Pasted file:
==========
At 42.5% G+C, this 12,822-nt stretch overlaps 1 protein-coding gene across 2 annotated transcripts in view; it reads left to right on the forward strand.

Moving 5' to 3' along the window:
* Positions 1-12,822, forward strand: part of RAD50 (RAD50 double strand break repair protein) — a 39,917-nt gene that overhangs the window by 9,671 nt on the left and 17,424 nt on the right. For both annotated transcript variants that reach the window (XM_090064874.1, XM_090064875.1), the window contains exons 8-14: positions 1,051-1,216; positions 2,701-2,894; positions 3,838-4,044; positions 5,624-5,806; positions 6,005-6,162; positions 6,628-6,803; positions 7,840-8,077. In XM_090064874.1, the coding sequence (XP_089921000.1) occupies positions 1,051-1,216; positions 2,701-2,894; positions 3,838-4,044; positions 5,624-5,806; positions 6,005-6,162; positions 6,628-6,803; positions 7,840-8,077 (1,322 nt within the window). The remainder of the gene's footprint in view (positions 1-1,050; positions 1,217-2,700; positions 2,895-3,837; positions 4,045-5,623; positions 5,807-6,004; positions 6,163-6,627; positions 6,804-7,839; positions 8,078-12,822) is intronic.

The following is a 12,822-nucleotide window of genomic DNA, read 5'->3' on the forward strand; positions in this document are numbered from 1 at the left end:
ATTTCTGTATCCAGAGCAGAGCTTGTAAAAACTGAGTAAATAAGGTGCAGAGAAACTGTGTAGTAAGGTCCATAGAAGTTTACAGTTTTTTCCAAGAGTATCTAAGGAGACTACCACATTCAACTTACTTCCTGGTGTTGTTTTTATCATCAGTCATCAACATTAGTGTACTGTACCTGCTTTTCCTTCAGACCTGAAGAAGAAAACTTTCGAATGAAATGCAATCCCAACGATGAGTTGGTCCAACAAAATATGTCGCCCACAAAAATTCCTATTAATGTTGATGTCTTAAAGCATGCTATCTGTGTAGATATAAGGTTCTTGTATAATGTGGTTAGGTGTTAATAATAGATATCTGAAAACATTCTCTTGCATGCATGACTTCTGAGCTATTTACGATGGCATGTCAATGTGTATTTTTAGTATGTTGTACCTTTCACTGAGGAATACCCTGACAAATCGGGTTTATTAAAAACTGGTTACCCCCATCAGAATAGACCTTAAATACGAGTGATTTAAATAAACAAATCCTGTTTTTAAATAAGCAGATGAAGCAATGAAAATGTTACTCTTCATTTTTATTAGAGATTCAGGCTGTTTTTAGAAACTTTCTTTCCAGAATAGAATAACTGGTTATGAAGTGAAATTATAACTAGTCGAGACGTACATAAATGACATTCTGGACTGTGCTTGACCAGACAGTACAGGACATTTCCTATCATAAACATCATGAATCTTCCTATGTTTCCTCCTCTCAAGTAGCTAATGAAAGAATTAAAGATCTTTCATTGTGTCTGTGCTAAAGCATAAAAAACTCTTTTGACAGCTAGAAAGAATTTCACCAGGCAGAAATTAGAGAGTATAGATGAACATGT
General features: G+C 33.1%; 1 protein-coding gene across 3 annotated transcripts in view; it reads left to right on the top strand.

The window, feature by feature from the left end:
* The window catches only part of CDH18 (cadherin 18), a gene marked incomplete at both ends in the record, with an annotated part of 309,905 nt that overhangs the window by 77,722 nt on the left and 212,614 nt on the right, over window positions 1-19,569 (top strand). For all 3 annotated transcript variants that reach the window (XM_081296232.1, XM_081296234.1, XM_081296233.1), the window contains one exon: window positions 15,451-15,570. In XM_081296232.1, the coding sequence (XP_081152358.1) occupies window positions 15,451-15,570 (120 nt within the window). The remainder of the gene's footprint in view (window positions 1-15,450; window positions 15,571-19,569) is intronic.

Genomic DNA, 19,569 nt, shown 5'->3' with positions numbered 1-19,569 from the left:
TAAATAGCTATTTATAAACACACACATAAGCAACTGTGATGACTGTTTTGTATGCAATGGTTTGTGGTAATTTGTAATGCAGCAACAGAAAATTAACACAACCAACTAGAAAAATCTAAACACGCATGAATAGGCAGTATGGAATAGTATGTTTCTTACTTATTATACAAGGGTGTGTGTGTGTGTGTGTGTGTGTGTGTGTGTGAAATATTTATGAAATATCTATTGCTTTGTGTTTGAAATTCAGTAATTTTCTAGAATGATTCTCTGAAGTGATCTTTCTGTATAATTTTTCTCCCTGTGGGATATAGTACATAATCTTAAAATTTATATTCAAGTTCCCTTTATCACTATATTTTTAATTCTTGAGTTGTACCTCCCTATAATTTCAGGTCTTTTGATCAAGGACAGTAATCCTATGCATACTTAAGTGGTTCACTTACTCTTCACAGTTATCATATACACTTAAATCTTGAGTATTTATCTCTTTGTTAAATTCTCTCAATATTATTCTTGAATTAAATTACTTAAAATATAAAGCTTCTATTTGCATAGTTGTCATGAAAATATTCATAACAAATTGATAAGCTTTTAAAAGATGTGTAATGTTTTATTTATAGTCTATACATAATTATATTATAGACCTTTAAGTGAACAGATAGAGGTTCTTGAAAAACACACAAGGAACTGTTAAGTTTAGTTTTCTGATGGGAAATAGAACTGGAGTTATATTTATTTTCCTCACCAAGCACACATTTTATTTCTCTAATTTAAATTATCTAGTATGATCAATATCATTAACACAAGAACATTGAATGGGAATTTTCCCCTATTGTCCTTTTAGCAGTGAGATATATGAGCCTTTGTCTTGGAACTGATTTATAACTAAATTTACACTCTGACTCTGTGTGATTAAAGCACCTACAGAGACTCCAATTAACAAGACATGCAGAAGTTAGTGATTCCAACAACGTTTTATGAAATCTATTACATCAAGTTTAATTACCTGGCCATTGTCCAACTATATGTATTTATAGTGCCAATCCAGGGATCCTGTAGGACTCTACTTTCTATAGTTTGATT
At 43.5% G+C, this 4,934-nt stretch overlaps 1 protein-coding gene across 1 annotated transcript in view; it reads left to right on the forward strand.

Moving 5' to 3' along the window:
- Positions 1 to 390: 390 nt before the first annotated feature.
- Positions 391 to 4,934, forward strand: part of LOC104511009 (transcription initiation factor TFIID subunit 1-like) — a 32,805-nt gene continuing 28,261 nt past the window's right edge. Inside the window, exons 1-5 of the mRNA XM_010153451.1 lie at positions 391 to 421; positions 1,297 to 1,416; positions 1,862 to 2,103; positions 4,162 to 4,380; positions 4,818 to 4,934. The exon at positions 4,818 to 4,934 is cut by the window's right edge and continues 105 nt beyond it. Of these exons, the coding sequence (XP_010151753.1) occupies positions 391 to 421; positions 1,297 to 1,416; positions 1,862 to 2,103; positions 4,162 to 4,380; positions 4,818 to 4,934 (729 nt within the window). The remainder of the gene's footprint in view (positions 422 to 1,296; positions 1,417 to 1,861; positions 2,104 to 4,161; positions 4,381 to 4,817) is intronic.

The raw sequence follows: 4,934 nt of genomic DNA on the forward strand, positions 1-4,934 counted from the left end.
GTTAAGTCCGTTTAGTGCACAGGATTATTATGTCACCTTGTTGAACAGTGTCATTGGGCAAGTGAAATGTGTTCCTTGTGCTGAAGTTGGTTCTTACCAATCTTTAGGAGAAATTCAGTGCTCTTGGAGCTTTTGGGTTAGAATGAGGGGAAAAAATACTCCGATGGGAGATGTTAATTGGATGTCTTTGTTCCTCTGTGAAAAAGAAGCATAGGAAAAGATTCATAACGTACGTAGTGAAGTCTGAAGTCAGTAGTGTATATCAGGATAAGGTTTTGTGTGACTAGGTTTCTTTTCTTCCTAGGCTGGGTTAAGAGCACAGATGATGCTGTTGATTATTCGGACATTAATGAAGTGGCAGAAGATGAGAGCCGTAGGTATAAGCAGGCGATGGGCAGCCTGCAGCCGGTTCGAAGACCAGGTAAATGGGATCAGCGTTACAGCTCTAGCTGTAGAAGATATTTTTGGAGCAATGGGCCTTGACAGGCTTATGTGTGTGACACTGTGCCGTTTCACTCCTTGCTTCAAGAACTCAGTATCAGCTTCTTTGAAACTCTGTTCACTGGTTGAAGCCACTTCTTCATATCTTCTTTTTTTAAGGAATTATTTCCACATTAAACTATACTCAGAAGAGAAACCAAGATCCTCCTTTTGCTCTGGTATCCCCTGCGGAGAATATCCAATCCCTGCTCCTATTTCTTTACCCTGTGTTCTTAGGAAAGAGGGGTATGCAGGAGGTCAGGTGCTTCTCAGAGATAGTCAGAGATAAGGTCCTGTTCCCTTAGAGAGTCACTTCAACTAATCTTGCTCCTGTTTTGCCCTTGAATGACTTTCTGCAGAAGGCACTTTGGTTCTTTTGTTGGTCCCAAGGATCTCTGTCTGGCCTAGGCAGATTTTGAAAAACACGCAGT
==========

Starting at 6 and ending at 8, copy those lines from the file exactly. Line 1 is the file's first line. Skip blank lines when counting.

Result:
General features: G+C 33.1%; 1 protein-coding gene across 3 annotated transcripts in view; it reads left to right on the top strand.

The window, feature by feature from the left end:
* The window catches only part of CDH18 (cadherin 18), a gene marked incomplete at both ends in the record, with an annotated part of 309,905 nt that overhangs the window by 77,722 nt on the left and 212,614 nt on the right, over window positions 1-19,569 (top strand). For all 3 annotated transcript variants that reach the window (XM_081296232.1, XM_081296234.1, XM_081296233.1), the window contains one exon: window positions 15,451-15,570. In XM_081296232.1, the coding sequence (XP_081152358.1) occupies window positions 15,451-15,570 (120 nt within the window). The remainder of the gene's footprint in view (window positions 1-15,450; window positions 15,571-19,569) is intronic.